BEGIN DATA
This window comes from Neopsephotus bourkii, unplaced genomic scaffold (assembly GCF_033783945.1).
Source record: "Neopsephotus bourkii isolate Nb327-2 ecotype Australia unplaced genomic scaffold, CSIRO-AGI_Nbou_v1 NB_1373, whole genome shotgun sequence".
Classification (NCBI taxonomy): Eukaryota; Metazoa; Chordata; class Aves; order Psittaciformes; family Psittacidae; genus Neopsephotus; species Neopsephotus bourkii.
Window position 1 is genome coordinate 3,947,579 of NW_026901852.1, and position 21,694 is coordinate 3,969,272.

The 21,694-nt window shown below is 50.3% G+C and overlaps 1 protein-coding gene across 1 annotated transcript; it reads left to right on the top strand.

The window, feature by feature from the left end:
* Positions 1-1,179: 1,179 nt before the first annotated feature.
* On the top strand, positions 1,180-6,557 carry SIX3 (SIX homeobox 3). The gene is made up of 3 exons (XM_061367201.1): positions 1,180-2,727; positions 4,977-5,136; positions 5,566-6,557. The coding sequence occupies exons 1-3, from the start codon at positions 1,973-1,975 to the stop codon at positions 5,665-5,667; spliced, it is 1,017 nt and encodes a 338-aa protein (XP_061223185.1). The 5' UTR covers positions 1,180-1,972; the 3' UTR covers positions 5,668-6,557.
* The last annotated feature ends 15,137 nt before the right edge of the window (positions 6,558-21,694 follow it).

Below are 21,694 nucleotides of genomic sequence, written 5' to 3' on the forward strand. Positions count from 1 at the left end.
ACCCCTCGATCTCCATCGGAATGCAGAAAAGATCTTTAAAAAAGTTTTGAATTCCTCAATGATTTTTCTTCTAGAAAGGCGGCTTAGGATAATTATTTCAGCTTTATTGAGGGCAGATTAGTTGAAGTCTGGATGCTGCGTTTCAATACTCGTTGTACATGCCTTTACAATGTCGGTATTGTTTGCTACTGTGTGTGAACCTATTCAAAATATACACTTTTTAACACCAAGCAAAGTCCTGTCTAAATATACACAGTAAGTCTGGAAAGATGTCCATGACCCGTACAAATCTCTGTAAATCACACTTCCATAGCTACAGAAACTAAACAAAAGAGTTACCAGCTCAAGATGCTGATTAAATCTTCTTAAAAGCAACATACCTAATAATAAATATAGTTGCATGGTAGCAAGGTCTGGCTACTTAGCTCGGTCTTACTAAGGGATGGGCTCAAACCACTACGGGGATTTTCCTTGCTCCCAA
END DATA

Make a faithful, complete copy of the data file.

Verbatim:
This window comes from Neopsephotus bourkii, unplaced genomic scaffold (assembly GCF_033783945.1).
Source record: "Neopsephotus bourkii isolate Nb327-2 ecotype Australia unplaced genomic scaffold, CSIRO-AGI_Nbou_v1 NB_1373, whole genome shotgun sequence".
Classification (NCBI taxonomy): Eukaryota; Metazoa; Chordata; class Aves; order Psittaciformes; family Psittacidae; genus Neopsephotus; species Neopsephotus bourkii.
Window position 1 is genome coordinate 3,947,579 of NW_026901852.1, and position 21,694 is coordinate 3,969,272.

The 21,694-nt window shown below is 50.3% G+C and overlaps 1 protein-coding gene across 1 annotated transcript; it reads left to right on the top strand.

The window, feature by feature from the left end:
* Positions 1-1,179: 1,179 nt before the first annotated feature.
* On the top strand, positions 1,180-6,557 carry SIX3 (SIX homeobox 3). The gene is made up of 3 exons (XM_061367201.1): positions 1,180-2,727; positions 4,977-5,136; positions 5,566-6,557. The coding sequence occupies exons 1-3, from the start codon at positions 1,973-1,975 to the stop codon at positions 5,665-5,667; spliced, it is 1,017 nt and encodes a 338-aa protein (XP_061223185.1). The 5' UTR covers positions 1,180-1,972; the 3' UTR covers positions 5,668-6,557.
* The last annotated feature ends 15,137 nt before the right edge of the window (positions 6,558-21,694 follow it).

Below are 21,694 nucleotides of genomic sequence, written 5' to 3' on the forward strand. Positions count from 1 at the left end.
ACCCCTCGATCTCCATCGGAATGCAGAAAAGATCTTTAAAAAAGTTTTGAATTCCTCAATGATTTTTCTTCTAGAAAGGCGGCTTAGGATAATTATTTCAGCTTTATTGAGGGCAGATTAGTTGAAGTCTGGATGCTGCGTTTCAATACTCGTTGTACATGCCTTTACAATGTCGGTATTGTTTGCTACTGTGTGTGAACCTATTCAAAATATACACTTTTTAACACCAAGCAAAGTCCTGTCTAAATATACACAGTAAGTCTGGAAAGATGTCCATGACCCGTACAAATCTCTGTAAATCACACTTCCATAGCTACAGAAACTAAACAAAAGAGTTACCAGCTCAAGATGCTGATTAAATCTTCTTAAAAGCAACATACCTAATAATAAATATAGTTGCATGGTAGCAAGGTCTGGCTACTTAGCTCGGTCTTACTAAGGGATGGGCTCAAACCACTACGGGGATTTTCCTTGCTCCCAA